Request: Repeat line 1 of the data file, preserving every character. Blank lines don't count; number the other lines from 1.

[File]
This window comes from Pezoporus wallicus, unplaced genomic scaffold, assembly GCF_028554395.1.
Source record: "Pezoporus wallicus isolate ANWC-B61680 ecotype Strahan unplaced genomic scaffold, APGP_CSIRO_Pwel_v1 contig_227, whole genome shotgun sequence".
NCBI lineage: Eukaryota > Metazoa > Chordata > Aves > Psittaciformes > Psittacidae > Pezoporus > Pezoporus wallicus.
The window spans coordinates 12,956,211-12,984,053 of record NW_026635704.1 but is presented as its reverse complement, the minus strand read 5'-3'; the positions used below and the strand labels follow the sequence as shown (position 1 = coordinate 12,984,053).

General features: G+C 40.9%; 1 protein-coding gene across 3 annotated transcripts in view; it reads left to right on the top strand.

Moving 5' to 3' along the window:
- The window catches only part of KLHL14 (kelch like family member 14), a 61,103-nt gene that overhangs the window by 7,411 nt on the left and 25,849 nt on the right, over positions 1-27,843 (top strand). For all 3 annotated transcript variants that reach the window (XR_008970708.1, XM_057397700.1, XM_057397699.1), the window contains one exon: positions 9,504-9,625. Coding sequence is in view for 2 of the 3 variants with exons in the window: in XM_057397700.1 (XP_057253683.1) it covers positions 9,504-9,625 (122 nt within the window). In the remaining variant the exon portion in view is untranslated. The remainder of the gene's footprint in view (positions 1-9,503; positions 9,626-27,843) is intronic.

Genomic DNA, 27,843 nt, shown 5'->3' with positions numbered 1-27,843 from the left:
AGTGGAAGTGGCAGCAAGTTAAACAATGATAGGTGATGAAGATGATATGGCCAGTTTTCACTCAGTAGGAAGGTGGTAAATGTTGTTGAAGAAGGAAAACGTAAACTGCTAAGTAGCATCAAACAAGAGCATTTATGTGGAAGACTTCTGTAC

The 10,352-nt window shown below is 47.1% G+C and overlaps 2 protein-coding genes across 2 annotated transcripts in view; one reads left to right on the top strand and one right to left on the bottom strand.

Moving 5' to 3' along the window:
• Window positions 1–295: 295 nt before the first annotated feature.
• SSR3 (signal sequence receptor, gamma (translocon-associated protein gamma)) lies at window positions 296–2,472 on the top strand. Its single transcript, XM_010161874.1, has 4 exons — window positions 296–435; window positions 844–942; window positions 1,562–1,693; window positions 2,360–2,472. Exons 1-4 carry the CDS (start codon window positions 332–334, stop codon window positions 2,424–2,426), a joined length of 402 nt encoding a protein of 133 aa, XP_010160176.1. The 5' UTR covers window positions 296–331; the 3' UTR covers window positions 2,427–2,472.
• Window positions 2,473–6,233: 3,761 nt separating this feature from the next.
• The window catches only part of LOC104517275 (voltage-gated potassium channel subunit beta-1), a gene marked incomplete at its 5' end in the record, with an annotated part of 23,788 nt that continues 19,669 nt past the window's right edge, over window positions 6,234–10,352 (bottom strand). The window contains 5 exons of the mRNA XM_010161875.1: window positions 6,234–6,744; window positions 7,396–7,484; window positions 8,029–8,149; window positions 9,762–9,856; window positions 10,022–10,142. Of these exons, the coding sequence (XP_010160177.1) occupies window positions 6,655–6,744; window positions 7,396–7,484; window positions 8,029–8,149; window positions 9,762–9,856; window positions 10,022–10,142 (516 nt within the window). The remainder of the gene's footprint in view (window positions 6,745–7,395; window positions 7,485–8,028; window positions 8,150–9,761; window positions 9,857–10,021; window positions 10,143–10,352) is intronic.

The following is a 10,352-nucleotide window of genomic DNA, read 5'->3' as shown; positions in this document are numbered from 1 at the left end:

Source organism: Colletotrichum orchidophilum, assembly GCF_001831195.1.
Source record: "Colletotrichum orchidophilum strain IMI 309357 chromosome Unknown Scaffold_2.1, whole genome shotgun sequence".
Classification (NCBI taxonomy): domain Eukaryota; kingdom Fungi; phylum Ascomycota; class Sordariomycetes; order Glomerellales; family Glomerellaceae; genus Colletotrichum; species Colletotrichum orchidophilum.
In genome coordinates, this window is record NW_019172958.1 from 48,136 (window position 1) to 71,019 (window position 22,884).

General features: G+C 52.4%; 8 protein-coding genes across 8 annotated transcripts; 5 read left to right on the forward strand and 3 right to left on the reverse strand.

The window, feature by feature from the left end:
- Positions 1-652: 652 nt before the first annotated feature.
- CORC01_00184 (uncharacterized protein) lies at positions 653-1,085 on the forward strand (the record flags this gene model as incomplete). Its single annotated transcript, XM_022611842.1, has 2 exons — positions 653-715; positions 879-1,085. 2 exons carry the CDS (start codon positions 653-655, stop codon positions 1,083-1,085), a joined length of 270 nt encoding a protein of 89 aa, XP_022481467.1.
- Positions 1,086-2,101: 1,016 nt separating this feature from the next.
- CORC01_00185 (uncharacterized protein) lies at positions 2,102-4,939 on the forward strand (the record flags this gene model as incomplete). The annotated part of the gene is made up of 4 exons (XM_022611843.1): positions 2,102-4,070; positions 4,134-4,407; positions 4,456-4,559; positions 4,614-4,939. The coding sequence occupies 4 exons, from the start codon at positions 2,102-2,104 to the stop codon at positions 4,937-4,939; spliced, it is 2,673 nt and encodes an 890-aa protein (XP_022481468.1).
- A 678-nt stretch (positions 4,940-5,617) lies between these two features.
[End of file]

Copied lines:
This window comes from Pezoporus wallicus, unplaced genomic scaffold, assembly GCF_028554395.1.